Closing the Gap
Norristown-born nonprofit Pagus:Africa’s education and employment initiatives uplift and empower the children of Ghana
by Gordon Glantz

A Starbucks now sits at 4th and South streets in Philadelphia, but the spirit of its identity from the early 1950s remains intact.

It was at this location that Sal Berenholz, who was born in France but escaped the Nazis during World War II, operated a store, Mi-lady Shoppe, alongside his wife, Doris.

“That’s where my dad saw Johnny Young on the street and offered him a job just moving some boxes from one floor to another,” recalls the Berenholzes’ daughter, Ellen. “He quickly recognized that Johnny had that special spark and was a smart guy, and he offered him a regular job. From there, he did what he did with so many people. He showed them he believed in them, helped them gain the skills they might need and by giving them responsibility, which built their self-confidence.”

Young went on to become a career diplomat, serving as an ambassador to four countries—Sierra Leone, Togo, Bahrain and Slovenia—between the years of 1989 and 2004.

Meanwhile, Ellen was a Girl Scout in a troop led by her mother.

“My mother, too, had a heart for helping—teenage girls, particularly, through being a dedicated Girl Scout leader,” she says. “And she also provided me the opportunity to work directly with children living in an orphanage in Mount Airy. I remember how much I cared for and worried about those children.”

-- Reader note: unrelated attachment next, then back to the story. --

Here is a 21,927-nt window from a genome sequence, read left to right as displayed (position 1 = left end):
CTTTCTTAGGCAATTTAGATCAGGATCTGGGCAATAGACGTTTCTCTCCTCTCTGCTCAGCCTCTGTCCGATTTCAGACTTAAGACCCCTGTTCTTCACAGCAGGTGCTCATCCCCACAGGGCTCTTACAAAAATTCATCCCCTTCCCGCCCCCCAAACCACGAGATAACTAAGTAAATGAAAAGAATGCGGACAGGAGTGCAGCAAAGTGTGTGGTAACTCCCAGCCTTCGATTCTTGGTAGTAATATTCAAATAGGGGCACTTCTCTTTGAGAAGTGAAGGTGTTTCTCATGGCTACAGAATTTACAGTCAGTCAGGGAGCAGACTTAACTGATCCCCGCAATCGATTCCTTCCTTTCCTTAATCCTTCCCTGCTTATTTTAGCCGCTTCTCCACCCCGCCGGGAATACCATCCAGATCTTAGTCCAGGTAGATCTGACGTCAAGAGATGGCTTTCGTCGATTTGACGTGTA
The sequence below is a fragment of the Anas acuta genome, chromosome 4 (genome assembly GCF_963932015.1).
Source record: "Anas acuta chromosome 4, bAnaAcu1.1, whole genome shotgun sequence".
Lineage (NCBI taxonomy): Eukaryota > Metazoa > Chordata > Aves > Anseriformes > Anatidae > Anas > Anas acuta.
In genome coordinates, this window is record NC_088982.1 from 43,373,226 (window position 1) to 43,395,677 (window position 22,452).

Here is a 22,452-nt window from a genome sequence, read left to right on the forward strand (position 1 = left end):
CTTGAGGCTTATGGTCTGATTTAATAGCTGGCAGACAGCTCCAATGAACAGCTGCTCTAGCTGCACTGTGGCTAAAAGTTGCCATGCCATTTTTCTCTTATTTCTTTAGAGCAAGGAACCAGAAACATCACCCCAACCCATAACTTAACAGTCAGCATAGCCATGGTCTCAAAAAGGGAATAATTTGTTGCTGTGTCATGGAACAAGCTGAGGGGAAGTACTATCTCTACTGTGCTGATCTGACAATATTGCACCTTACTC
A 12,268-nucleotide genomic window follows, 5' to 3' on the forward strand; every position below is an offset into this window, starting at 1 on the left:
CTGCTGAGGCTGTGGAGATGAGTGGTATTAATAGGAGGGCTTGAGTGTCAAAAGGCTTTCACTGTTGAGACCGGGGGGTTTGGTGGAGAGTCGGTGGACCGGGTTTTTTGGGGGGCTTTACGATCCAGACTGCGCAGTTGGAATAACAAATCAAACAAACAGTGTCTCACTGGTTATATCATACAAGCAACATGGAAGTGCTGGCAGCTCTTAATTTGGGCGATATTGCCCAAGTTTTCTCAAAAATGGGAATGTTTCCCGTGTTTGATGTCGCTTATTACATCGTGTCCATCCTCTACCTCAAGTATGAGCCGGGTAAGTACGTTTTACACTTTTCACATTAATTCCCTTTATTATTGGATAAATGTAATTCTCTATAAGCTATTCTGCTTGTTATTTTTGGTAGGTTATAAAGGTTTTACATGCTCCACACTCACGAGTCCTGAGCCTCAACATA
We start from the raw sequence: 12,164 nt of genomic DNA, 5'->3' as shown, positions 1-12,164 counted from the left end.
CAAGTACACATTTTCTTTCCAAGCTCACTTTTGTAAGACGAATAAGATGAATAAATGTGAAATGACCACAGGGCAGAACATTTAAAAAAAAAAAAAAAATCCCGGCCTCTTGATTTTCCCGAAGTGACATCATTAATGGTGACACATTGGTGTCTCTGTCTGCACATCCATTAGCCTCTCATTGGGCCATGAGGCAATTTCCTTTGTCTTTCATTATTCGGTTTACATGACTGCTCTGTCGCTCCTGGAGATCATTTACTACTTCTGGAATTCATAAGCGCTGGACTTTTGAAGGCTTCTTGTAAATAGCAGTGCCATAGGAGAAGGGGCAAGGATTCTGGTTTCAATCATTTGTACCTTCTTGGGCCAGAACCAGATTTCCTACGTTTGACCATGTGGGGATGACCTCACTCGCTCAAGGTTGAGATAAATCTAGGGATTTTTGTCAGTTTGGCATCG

It stands to reason that Ellen Berenholz would follow the lead of her parents. In 1996, she and her husband, Irish-born artist Tim Hawkesworth, ventured onto their giving-back path with Pagus Gallery, a nonprofit art gallery in the Norristown Arts Building devoted to community outreach. They soon found themselves looking across the ocean to Ghana in West Africa.

Her interest in the Volta Region of the country, which has reached a level of political stability not common on the continent, began by sponsoring children. She soon saw the need to do more.

And, in 2005, Pagus:Africa was born.

“It’s been 10 years,” she says of the organization, which, like the gallery, is headquartered in Norristown. “And we keep learning every year. It started with very humble beginnings, with sponsoring one child to go to a school.”

But when you are the daughter of Sal and Doris Berenholz, your soul and heart conspire to do more.

“Sadness grabs your heart all the time there, as joy does,” she says.” It was hard to know how to best effect change.”

What she did was come home with a mission, urging friends and family to get on board, all behind the concept that “no money will go into anyone’s pockets—$100 will go for $100 of work,” she says.

The recent stability in Ghana, along with a healthy supply of natural resources such as oil, cocoa, gold, minerals and fertile land, has made it a place where foreign countries, from the United States to China, have begun to invest their time and money. “Many countries see Africa as their bread basket,” says Berenholz.